Jalsaghar (The Music Room) (1958)
Average Rating: 9.1/10
Reviews Counted: 18
Fresh: 18 | Rotten: 0
No consensus yet.
Average Rating: 9.7/10
Critic Reviews: 6
Fresh: 6 | Rotten: 0
No consensus yet.
Average Rating: 4.3/5
User Ratings: 889
After completing his widely acclaimed Pather Panjali and Aparajito, the first two films in his "Apu Trilogy," Bengali director Satyajit Ray squeezed in time for this modest drama before finishing his trilogy in 1959 with The World of Apu. Possibly analogous to a broader picture of existence or even modern India, this compelling tale traces the deteriorating life of an old country nobleman. He lives in the past, in a slowly decaying villa, and cannot adjust to the fast-changing, vastly different
Aug 1, 1958 Wide
Jul 19, 2011
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Ray's social insight is not dimmed by treating his subject in this distant, allegorical manner; if anything it's intensified by the closer focus he's able to train on his characters.
Slow, rapt and hypnotic, it is -- given some appreciation of Indian music -- a remarkable experience.
For all its exotic stimulations, it is an exceedingly simple, moving film, expressing a human dilemma that should be comprehensible to all.
It's a fascinating snapshot of Indian culture in the 1930s, and a cautionary tale about the dangers of an inflated opinion of self-worth.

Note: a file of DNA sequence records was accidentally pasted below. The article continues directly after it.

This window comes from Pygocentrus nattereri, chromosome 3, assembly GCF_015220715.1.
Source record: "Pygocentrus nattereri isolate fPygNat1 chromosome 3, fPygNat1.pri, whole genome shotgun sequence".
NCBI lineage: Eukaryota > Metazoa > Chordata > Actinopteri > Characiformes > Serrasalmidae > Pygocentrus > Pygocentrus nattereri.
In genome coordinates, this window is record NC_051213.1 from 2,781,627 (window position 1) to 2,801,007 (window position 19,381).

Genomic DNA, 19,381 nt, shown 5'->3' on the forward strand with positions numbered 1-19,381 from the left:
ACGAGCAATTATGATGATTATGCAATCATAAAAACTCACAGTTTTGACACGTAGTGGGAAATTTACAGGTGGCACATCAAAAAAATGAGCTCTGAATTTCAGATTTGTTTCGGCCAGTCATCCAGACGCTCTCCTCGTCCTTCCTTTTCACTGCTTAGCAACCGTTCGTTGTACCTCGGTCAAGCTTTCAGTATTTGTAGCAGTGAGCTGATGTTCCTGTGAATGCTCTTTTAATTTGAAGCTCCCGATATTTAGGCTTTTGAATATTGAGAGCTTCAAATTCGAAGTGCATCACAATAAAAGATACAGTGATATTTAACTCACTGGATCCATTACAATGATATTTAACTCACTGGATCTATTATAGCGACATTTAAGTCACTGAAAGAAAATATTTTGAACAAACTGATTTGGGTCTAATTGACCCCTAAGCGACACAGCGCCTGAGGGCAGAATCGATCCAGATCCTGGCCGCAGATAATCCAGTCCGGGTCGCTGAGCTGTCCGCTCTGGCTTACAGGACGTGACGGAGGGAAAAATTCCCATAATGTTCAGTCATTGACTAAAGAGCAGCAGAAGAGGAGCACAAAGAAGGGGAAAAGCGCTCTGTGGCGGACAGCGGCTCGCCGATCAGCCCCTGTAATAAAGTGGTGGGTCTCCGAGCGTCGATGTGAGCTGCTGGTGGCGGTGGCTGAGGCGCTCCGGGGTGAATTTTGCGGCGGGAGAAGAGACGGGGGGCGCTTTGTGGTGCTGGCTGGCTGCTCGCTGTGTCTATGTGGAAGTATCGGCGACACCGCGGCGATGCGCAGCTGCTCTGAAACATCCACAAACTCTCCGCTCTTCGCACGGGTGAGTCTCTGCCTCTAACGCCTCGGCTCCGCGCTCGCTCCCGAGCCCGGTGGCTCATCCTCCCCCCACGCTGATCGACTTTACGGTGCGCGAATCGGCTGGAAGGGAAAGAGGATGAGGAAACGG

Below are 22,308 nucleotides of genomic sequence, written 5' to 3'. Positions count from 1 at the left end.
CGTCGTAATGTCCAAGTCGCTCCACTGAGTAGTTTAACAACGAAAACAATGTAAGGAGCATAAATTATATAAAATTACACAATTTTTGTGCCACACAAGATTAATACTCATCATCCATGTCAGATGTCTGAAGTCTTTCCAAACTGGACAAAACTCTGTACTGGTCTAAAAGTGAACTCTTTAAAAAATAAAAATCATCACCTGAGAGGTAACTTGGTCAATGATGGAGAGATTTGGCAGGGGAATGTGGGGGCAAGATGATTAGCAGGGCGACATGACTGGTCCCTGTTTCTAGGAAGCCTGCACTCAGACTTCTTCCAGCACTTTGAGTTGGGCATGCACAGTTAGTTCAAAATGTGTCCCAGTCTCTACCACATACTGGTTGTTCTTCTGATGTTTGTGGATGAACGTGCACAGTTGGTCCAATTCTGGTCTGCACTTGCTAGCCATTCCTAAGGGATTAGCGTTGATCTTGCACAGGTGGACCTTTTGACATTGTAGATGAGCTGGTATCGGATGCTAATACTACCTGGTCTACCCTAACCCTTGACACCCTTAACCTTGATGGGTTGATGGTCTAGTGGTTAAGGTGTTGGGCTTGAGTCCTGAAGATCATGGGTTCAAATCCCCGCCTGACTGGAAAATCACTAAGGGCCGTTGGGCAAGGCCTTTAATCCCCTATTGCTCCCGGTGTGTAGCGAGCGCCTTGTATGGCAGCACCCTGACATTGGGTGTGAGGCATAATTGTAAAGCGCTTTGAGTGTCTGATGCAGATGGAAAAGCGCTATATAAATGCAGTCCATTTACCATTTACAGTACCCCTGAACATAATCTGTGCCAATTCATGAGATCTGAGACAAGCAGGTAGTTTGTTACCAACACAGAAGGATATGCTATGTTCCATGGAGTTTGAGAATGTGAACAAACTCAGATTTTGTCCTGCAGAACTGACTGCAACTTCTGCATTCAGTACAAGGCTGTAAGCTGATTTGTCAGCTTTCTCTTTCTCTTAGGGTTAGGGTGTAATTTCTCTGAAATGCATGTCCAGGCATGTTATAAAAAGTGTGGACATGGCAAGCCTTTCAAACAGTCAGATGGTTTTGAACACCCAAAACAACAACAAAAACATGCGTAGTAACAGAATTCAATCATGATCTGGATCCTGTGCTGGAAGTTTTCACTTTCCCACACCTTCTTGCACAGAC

Newly available on video at last in a high-quality print, it is the story of a man who has been compared to King Lear because of his pride, stubbornness, and the way he loses everything that matters.
This production is an extraordinary mixture of distinctive Bengali culture and universal themes of emotional loss.
It's a full-on Shakespearean tragedy that manages to be both critical of and sympathetic to its main character.
[Satyajit Ray's] most accomplished film up that time and many critics still hold it as the director's masterpiece.
both a nuanced psychological portrait of an aristocrat in decline and a showcase for India's best musical talent
A surprisingly sympathetic elegy for the feudal class, or at least one of its sad representatives...the notion of lost legacy informs the film's distraught last word: 'blood.' [Blu-ray]
Like a lotus flower, Satyajit Ray's Jalsagbar (The Music Room) gently reveals its enigmatic central character
One of my favorite films, The Music Room bathes its viewers in Indian culture while remaining universally accessible with its masterful photography and stunning music.
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